When striving to make a more significant impact on your audience, whether you’re speaking in front of a large audience or simply speaking up in a meeting, having a solid grasp of presentation skills is extremely important.
Who is the audience?
Understanding your audience is critical to if you’re going to have the maximum impact and master your presentation skills. The first thing you determine is who you audience is — in terms of demographics, position level, and role in decision-making. And most importantly, you have to understand why they need to hear what you’re saying and how they’ll benefit from your message. Very simply put, you need to know who your audience is and what’s in it for them. So often, speakers focus on themselves and their message without really having a solid grasp of why and how it impacts their audience, and what their audience’s needs and challenges are.
Also critical is asking what level of understanding your audience has in regard to your subject matter. Are they familiar with it, or is it completely new? How much do you need to explain? For example, if you’re using acronyms, you need to know if your audience is familiar with them, or if they need to be explained.
What do you want your audience to THINK, FEEL, and DO?
When crafting your message, it’s necessary to ask yourself, what is the goal and purpose of this particular presentation? Once you know who your audience is, the next step is to determine what you want them to THINK about the information they’re receiving, what you want them to FEEL on an emotional level (motivated, confident, excited), and finally, what action do you want them to take? What do you want them to DO?
Sometimes there’s a very clear action, like investing dollars in your proposal, and sometimes the do is less tangible. It may simply be that you’re looking for them to support your ideas. But whatever the scenario is, you need to craft a message with absolute clarity so you have the goal and intention in mind.
Mastering your presentation skills comes down to two primary aspects of presenting, the verbal and the non-verbal. Your delivery is as important as your message. Are you aware of your body language and eye contact? Do you have effective visuals? Are you delivering information with a sense of passion and conviction? Your level of energy is tangible, and if you aren’t excited or you don’t feel that the information you’re delivering is important, neither will your audience.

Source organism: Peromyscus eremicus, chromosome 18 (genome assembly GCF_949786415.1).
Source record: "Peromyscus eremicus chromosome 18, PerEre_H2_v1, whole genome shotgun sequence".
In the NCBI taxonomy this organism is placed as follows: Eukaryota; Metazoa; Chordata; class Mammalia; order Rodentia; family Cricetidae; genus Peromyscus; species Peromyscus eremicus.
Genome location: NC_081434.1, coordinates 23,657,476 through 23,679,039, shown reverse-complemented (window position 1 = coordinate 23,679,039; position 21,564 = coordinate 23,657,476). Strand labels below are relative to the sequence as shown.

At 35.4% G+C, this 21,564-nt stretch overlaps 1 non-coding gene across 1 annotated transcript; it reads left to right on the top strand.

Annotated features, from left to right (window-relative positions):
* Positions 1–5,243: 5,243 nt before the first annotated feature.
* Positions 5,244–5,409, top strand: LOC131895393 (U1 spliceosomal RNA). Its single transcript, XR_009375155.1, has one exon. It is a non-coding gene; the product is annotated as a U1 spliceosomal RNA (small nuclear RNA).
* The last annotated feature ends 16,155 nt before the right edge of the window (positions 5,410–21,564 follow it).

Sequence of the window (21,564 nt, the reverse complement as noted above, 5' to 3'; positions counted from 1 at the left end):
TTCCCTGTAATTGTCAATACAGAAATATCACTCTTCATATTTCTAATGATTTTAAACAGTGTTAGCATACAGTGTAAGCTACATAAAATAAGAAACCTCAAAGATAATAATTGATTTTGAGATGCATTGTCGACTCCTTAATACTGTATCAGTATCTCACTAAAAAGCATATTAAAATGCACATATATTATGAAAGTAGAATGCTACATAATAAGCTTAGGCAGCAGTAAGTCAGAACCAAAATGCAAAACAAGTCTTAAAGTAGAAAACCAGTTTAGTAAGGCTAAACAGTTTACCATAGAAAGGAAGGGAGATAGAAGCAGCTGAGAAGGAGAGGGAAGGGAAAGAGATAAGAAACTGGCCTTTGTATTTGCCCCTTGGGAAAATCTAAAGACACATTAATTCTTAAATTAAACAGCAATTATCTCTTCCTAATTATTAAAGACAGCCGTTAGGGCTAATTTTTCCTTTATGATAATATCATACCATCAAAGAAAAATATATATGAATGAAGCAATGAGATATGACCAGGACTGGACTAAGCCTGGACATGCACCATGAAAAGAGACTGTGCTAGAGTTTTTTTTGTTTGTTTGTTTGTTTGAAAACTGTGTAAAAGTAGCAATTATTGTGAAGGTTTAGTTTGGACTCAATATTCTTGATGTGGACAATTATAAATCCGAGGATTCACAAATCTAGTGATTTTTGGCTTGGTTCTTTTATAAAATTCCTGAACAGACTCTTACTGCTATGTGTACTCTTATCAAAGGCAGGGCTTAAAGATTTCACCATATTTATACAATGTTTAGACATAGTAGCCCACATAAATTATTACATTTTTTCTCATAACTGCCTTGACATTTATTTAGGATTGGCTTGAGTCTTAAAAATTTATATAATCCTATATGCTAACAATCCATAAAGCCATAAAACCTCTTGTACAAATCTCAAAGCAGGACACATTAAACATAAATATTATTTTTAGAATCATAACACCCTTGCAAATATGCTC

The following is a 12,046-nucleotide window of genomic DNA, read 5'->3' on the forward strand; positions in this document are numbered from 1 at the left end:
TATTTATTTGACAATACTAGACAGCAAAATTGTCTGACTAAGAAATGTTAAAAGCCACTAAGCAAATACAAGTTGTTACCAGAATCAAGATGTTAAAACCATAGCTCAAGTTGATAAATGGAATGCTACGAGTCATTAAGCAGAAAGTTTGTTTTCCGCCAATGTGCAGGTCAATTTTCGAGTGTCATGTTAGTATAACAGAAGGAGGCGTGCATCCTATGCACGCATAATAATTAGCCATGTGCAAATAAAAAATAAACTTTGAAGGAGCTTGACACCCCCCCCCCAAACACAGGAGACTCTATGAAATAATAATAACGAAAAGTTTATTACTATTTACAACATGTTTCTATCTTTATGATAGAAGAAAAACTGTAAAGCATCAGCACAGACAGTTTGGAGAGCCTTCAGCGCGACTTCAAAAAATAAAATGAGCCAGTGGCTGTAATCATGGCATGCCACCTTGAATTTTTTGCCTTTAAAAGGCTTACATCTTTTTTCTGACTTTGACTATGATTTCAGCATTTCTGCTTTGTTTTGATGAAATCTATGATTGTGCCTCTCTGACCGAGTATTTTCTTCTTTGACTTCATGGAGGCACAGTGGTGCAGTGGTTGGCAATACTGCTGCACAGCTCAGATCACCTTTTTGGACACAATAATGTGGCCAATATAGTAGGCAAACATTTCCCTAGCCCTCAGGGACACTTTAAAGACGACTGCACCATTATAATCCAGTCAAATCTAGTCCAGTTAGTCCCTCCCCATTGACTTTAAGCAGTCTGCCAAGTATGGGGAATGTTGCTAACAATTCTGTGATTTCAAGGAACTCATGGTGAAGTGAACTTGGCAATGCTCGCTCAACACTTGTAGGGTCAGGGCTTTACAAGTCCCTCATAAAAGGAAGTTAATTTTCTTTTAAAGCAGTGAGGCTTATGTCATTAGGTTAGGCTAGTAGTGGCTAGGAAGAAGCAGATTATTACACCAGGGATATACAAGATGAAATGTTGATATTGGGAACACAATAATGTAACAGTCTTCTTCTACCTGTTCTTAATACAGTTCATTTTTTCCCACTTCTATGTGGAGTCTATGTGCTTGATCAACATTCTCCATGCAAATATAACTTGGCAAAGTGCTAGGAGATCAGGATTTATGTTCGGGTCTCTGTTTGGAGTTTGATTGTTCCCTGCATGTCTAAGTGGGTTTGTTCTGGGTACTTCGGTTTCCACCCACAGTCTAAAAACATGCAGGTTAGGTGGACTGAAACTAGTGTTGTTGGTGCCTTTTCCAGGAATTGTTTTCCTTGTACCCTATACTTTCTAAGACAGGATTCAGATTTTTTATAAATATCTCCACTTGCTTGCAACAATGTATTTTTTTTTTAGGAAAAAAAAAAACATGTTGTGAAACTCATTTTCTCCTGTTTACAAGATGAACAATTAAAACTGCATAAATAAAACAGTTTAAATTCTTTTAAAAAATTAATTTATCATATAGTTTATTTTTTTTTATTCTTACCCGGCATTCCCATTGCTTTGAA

Supporting your ideas with proof
Mastering presentation skills requires you to gather the best possible proof that your idea or plan is viable. For example, if you are trying to persuade your audience that your new pay roll system is going to work better for the business, you need to ask yourself if you have provided proof that similar plans have worked in the past. Are you giving concrete examples of why transitioning from the current system to your system makes sense?
You can be passionate and excited about your proposals and ideas, but if you do not have the facts to back them up, your argument will be far less persuasive. On the other hand, providing the data will demonstrate that you are prepared, and will establish you as an authority whom your audience can trust. When it comes to presentation skills, you can’t underestimate the significance of bringing solid evidence to the table.
Illustrating with stories
Facts are important when it comes to establishing credibility. But they are not the only aspect of a successful presentation. Getting your audience invested emotionally is crucial, as well.
The ability to tell a story well is an important component of mastering your presentation skills. When you’re telling a story in a presentation, think of it as your best PAL. Make your POINT, give an ANECDOTE, and emphasize the LEARNING for the audience. A story is powerful because it evokes emotion and creates a picture in your audience’s mind. So constantly be on the lookout for good stories that help illustrate your point. And when you’re choosing a story, be sure to be aware of the exactly what kind of emotional reaction you want your audience to have.
Ending with a bang
When building your presentation skills, you want to make sure that you’re considering how you end your talk. In order to make the most memorable impact, you need to have a powerful conclusion, to ensure that your audience leaves with the right impression.
So often, speakers make the mistake of ending with a Q & A. It is so much more powerful to end using the following three steps:
- 1. A quick and brief summary of what you’ve just talked about
- 2. A definite and powerful call to action
- 3. A reiteration of the benefits of taking your advice
These should be the last things the audience hears, so they leave with a clear direction and a solid understanding of what’s in it for them.